Original disruptor Avinode reported that demand for empty leg charter in August was ‘three times higher than August 2019.’ especially in the very light and light jet sector. Price quotes are getting back to normal. Yet the last few months saw an average 10 to 15% reductions in charter rates, which can’t be sustainable long-term. Heavier jet rates are 10% down.
It’s too early to see how the fourth quarter will be, said Avinode Head of Insights and analytics Harry Clarke, but I’m cautiously optimistic.
By Ian Sheppard
A high-level letter from Lord Davies of Gower, chair of the All-Party Parliamentary Group for General Aviation (APPG-GA), to UK Housing Minister Robert Jenrick MP has sought to clarify the planning reform outlined by Jenrick’s Department recently, in particular its proposals on new Planning Zones.
The letter is signed from Lord Davies and copied to the Secretary of State for Transport (and former APPG-GA chairman) Grant Shapps, and Kelly Tolhurst, Minister for Aviation, The Ministry of Housing, Communities and Local Government (MHCLG).
In the letter, titled ‘Planning for the Future: Airfields’, Lord Gower states: “The intention to streamline the planning process, speed up decision making and increase certainty is welcomed. However, the way in which policies will be framed for General Aviation (GA) airfields is currently unclear.”
He undelines the contribution of GA to the UK economy, centred on airfields that could come under increased threat if planning laws are eased further to help the economic recovery.
Major economic contribution
Shares UK August bank holiday data.
By Paul Eden.
As spring turned to summer in June, on-demand air charter provider Victor confirmed a 100% increase in bookings for the month compared with May, plus a 70% increase in customer requests.
Regular flyers were undoubtedly travelling again as restrictions lifted, but Victor also reported a significant increase in new clients: 15% more new clients used the company in June 2020, versus June 2019. More than 40% of Victor’s June 2020 flights were booked by new clients.
Victor concurs that with the business aviation industry at large that customers are increasingly looking to the reduced COVID-19 infection risk and efficiency of private jet charter compared with commercial airline travel. The company also emphasises the mandatory 200% carbon offset it ensures on every flight, at no extra cost to the customer, and that the option of using sustainable fuel will be offered to clients - as soon as it becomes available on a sufficiently large scale.
By Chloe Wilson.
As one of the most abundant elements on earth, hydrogen’s potential to fuel the future of climate friendly flying is certainly nothing new. As well as removing carbon dioxide emissions, hydrogen-powered fuel cells have the potential to reduce other greenhouse gas emissions.
However, to offer a viable alternative to aviation fuel a dedicated hydrogen fuelling infrastructure is needed both for production and for distribution at airports across the globe. At the moment that infrastructure doesn’t exist.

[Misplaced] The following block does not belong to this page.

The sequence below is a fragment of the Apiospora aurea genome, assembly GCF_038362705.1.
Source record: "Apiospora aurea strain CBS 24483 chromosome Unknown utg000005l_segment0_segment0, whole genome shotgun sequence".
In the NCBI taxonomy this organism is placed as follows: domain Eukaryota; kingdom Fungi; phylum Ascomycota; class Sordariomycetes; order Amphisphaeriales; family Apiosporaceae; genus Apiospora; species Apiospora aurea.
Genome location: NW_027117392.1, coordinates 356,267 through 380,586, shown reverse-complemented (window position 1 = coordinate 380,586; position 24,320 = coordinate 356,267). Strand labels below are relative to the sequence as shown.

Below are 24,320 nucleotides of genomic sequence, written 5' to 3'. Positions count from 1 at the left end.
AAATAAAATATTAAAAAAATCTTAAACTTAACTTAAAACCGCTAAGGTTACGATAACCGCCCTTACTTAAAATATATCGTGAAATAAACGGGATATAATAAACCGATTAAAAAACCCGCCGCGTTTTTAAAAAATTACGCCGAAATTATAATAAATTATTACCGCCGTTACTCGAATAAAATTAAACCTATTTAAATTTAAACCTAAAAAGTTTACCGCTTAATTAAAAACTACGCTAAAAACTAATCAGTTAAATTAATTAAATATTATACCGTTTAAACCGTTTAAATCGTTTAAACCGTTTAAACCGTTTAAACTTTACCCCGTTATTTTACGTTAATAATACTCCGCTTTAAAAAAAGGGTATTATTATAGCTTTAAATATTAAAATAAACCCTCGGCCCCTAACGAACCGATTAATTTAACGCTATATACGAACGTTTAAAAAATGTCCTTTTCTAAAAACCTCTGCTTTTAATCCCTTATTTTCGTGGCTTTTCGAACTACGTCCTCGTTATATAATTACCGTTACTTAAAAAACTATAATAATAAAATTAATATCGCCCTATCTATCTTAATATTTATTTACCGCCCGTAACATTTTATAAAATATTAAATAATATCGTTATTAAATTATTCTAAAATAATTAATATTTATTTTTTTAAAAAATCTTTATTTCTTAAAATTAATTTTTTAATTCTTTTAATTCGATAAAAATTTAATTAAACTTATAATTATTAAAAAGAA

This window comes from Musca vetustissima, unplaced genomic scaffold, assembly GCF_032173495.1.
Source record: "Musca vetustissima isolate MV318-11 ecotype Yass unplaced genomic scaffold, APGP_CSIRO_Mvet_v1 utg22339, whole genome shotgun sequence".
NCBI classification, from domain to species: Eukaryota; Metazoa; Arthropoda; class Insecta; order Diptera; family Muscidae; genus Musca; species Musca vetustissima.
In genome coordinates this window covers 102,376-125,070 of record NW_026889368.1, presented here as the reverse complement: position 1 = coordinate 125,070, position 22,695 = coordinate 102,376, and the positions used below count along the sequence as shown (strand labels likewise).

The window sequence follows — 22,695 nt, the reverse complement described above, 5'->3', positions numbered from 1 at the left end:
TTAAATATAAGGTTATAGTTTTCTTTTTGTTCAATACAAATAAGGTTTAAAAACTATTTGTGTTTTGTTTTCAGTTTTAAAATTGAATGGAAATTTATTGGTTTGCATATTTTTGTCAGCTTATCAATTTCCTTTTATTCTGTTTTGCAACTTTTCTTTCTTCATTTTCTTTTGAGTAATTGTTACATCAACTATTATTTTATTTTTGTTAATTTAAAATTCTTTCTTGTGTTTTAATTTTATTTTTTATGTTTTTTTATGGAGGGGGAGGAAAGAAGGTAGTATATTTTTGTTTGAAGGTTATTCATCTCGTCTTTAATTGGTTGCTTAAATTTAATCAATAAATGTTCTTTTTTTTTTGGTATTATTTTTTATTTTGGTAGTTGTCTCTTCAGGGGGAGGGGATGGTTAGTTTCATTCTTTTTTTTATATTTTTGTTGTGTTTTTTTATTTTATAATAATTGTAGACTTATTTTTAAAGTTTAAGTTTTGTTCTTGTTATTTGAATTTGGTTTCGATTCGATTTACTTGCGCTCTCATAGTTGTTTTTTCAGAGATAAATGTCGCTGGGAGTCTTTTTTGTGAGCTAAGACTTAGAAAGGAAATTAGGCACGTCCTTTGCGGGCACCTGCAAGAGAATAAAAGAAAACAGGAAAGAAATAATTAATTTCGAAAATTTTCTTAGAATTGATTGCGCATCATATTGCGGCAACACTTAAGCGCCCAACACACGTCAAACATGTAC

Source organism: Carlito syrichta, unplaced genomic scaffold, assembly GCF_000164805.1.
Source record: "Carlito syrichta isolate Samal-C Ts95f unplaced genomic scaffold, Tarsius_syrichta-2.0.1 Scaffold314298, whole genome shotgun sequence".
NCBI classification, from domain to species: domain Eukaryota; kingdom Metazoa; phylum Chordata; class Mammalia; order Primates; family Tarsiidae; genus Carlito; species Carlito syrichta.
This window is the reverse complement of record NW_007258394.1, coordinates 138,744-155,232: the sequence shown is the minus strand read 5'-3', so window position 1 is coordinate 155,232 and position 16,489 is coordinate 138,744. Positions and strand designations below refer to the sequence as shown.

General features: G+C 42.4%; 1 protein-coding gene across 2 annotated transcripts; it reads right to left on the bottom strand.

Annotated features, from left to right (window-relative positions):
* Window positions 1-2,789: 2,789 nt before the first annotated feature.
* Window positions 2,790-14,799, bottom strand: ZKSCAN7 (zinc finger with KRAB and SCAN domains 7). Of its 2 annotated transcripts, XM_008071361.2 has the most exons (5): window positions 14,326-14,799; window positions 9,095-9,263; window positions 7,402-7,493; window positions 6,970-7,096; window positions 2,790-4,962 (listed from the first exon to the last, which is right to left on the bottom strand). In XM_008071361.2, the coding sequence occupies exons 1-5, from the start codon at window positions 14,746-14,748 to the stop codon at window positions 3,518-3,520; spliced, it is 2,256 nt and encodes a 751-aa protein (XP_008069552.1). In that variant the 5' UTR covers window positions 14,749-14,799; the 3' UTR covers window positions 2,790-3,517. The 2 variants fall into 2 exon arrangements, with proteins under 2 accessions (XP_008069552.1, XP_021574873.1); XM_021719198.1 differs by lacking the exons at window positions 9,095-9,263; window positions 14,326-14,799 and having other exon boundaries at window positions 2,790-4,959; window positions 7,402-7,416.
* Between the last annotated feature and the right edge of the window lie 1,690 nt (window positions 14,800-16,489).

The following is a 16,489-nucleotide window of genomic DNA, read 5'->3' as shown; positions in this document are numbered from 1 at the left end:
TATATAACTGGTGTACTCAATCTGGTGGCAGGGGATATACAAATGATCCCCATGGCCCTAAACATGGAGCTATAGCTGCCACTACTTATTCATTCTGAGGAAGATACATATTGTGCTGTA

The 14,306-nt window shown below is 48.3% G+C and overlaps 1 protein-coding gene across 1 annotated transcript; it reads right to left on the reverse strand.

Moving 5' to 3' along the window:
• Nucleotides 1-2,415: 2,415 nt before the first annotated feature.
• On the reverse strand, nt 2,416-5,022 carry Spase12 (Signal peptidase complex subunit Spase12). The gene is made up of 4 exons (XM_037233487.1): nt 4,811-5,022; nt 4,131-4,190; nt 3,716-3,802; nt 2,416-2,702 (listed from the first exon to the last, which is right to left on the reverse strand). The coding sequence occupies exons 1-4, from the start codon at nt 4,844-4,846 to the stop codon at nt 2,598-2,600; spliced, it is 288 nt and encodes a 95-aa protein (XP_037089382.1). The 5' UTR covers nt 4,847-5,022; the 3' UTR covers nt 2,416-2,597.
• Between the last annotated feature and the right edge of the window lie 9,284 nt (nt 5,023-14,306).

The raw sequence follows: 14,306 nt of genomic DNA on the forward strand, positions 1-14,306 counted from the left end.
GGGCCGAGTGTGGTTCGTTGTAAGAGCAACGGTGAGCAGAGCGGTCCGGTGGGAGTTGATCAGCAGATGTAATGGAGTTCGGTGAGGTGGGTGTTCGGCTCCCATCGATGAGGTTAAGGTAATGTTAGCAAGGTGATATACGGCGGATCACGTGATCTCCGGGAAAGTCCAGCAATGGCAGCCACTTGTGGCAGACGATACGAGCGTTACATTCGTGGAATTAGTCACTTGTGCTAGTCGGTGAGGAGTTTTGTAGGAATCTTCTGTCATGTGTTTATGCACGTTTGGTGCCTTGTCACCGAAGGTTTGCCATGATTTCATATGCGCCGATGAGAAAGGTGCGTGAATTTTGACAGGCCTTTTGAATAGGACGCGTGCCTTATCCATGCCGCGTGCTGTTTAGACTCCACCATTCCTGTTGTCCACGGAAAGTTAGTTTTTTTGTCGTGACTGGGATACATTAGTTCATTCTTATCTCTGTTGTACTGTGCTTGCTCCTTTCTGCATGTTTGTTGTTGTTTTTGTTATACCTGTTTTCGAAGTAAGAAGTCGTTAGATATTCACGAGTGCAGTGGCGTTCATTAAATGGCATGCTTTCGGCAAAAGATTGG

Enter Paul Eremenko, a former Chief Technology Officer at Airbus and United Technologies and now co-founder and CEO of Universal Hydrogen. He is on a mission to decarbonise aviation’s carbon emissions crisis and believes he has a comprehensive solution for truly carbon-free flight.
Eremenko co-founded Universal Hydrogen with Jason Chua, who is also COO, as a fuel logistics company making hydrogen-powered commercial flight a near term reality. Universal Hydrogen’s aim is to introduce an efficient way of transporting and storing hydrogen-fuel technology for use in aircraft. The company has developed Kevlar-coated capsule-shaped pods that are seven feet long and three feet in diameter. The pods are filled with hydrogen and double as storage containers for easy transportation via existing freight networks. In addition, the pods can be easily loaded into an aircraft using existing ground handling equipment, eliminating the need for pipelines and underground tank storage at airports.
A special business aircraft delivery took place last week when Formula 1 representatives from Red Bull Racing and Scuderia AlphaTauri took delivery of a HondaJet Elite at Rheinland Air Service RAS’ HQ at Mönchengladbach Airport in Germany.
The aircraft will be used by both teams, which are owned by Red Bull GmbH. Fittingly, their racing cars are powered by Honda engines.
The HondaJet Elite is the latest version of the HA-420, with an increased 1,650 mile range, upgraded Garmin 3000 avionics and an enhanced, quieter cabin.
The transaction was handled by RAS, HondaJet’s exclusive European dealer, authorized service center and approved pilot training centre. RAS instructors also provided the Red Bull flying crew with HondaJet pilot base training. Following the handover, the aircraft flew directly to its new base, Red Bull’s famous Hangar-7 in Salzburg, home to a prized collection of unique fixed wing aircraft and helicopters – some of the greatest aircraft in aviation history.